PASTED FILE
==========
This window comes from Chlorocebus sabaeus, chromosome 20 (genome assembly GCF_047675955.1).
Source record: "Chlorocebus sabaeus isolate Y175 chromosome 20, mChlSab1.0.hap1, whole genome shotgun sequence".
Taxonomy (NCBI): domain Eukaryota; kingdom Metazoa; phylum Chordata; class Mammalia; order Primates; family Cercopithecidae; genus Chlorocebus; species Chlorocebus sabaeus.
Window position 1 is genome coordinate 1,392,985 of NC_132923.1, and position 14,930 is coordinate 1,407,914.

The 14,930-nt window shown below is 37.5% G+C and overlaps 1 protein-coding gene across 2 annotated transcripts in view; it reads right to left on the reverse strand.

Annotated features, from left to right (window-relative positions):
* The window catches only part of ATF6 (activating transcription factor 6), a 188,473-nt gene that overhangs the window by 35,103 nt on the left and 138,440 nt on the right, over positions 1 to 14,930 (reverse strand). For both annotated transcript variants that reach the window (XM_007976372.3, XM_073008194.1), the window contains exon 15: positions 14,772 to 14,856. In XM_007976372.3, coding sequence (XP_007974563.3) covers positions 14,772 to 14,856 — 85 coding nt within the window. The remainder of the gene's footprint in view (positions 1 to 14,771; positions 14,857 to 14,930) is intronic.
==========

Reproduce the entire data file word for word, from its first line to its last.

This window comes from Chlorocebus sabaeus, chromosome 20 (genome assembly GCF_047675955.1).
Source record: "Chlorocebus sabaeus isolate Y175 chromosome 20, mChlSab1.0.hap1, whole genome shotgun sequence".
Taxonomy (NCBI): domain Eukaryota; kingdom Metazoa; phylum Chordata; class Mammalia; order Primates; family Cercopithecidae; genus Chlorocebus; species Chlorocebus sabaeus.
Window position 1 is genome coordinate 1,392,985 of NC_132923.1, and position 14,930 is coordinate 1,407,914.

The 14,930-nt window shown below is 37.5% G+C and overlaps 1 protein-coding gene across 2 annotated transcripts in view; it reads right to left on the reverse strand.

Annotated features, from left to right (window-relative positions):
* The window catches only part of ATF6 (activating transcription factor 6), a 188,473-nt gene that overhangs the window by 35,103 nt on the left and 138,440 nt on the right, over positions 1 to 14,930 (reverse strand). For both annotated transcript variants that reach the window (XM_007976372.3, XM_073008194.1), the window contains exon 15: positions 14,772 to 14,856. In XM_007976372.3, coding sequence (XP_007974563.3) covers positions 14,772 to 14,856 — 85 coding nt within the window. The remainder of the gene's footprint in view (positions 1 to 14,771; positions 14,857 to 14,930) is intronic.